Biography: Greg Carman, UCLA

Gregory P. Carman, Ph.D.
Professor, Department of Mechanical and Aerospace Engineering
UCLA

Education

  • BS, Virginia Polytechnic Institute and State University, 1985
  • MS, University of Alabama, 1988
  • PhD, Virginia Polytechnic Institute and State University, 1991

Awards and Recognitions

  • American Society of Mechanical Engineers "Adaptive Structures and Material Systems Prize," 2004
  • Invited Lecture National Academy of Engineering "Annual Frontiers Symposium," 2004
  • American Society of Mechanical Engineering Fellow, 2003
  • Honorary Professor Baotou University of Iron and Steel Technology, 2002
  • Best Paper from Award Adaptive Structures Material Systems Committee Aerospace Division ASME, 2001
  • Invited Lecture NATO Research and Technology Meeting, Braunschweig Germany, 2000

Research Interests

  • smart structures (combined electro-magneto-thermo-mechanical response of active material systems):
  • fiber optic sensors
  • magnetostrictive materials
  • Piezoelectric materials
  • shape memory alloys
  • ferromagnetic shape memory alloys
  • multifunctional composites
  • biomaterials / bioMEMS

 The Active Materials Research Group was started by Professor Greg P. Carman when he joined the faculty at University of California Los Angeles in 1993. Currently there are number of graduate students and undergraduate students working on various projects related to the field of active materials. The research areas studied in the lab include piezoelectric materials, magnetostrictive materials, shape memory alloys, and fiber optic sensors. A major focus of the research is to understand the response of field coupled material behavior with unique experimental equipment and apply this understanding to developing analytical models for predicting the response of the coupled material systems.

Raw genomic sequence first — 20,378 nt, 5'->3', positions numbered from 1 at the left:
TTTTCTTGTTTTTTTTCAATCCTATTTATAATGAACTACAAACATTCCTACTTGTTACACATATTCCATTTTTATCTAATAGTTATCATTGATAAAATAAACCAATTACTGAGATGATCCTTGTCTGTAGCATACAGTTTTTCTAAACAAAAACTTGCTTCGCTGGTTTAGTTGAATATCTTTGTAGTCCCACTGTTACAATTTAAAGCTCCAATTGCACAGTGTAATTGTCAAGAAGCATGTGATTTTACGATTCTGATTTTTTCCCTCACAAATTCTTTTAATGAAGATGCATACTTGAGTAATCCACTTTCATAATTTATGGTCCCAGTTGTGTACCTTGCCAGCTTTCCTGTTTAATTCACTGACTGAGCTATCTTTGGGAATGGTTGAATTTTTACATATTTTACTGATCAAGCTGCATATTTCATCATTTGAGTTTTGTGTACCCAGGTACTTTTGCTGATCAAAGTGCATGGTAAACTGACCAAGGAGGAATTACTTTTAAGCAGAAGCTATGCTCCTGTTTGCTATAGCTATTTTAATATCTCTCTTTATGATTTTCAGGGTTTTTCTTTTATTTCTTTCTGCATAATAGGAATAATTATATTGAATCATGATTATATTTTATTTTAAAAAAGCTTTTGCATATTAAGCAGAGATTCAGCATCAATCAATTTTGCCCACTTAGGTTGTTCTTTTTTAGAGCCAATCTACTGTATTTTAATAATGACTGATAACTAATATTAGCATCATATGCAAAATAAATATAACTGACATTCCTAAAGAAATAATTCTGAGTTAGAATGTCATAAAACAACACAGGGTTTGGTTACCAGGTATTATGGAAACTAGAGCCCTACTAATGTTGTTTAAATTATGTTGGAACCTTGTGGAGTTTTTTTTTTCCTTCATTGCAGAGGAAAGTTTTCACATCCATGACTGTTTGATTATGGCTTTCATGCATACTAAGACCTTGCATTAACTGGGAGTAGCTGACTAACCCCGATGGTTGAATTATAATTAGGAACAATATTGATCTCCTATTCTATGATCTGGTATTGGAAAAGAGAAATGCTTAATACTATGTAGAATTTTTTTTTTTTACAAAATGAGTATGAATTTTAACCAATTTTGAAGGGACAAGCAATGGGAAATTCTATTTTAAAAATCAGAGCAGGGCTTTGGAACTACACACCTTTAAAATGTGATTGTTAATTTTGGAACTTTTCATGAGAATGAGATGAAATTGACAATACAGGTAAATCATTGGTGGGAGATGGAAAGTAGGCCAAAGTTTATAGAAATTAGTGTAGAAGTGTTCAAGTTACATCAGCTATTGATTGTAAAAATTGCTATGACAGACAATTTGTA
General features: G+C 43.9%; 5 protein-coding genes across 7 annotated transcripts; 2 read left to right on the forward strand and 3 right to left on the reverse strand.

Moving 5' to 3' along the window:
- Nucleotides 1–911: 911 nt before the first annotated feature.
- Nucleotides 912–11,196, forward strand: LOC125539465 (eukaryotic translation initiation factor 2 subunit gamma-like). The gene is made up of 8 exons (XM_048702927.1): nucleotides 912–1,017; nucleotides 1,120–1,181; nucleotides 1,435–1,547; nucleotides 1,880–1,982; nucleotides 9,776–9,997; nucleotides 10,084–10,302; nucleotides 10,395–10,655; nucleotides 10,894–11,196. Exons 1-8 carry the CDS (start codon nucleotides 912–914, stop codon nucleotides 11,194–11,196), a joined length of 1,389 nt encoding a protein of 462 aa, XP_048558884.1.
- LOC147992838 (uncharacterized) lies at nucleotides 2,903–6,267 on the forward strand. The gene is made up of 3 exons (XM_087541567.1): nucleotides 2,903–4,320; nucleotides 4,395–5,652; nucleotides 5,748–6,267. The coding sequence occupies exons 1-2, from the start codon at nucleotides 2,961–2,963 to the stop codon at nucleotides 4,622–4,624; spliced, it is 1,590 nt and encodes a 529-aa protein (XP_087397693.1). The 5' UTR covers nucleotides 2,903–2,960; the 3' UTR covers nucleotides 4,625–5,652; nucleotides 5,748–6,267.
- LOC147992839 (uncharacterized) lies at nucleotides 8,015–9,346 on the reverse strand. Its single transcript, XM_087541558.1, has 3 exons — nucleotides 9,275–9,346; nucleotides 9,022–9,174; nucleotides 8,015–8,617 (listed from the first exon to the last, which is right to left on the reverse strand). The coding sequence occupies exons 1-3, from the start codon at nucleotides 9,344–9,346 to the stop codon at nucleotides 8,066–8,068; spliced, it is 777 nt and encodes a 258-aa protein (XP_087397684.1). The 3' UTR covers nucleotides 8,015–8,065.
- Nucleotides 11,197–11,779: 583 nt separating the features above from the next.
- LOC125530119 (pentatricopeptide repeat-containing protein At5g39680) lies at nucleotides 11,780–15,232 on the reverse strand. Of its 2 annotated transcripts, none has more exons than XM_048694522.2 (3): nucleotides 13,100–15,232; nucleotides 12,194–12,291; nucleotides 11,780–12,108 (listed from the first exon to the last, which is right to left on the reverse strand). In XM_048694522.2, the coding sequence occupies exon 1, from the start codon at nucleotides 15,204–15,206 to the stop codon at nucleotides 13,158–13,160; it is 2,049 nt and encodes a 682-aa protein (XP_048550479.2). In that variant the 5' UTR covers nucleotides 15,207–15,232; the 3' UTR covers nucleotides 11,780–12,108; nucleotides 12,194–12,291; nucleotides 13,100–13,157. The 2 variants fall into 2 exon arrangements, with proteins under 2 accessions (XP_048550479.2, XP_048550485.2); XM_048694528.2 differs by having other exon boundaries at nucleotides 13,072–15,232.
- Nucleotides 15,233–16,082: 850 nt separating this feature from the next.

The research group receives funding from a variety of sources. The corner stone for the lab is a large grant ($3M) obtained from the Army Research Office on a Multi-Disciplinary University Research Initiative (MURI). The Active Materials Lab also obtains funding from other government sources including the Jet Propulsion Laboratory, Air Force Office of Scientific Research, National Science Foundation, Lawrence Livermore National Lab, NASA, and Defense Advanced Research Projects Agency (DARPA). In addition to government agencies the group receives funding from  industrial organizations such as Northrop-Grumman, Boeing, Rockwell, Etrema, and SatCon. Every year the Active Material Lab invites selected companies to review the research conducted at UCLA on active materials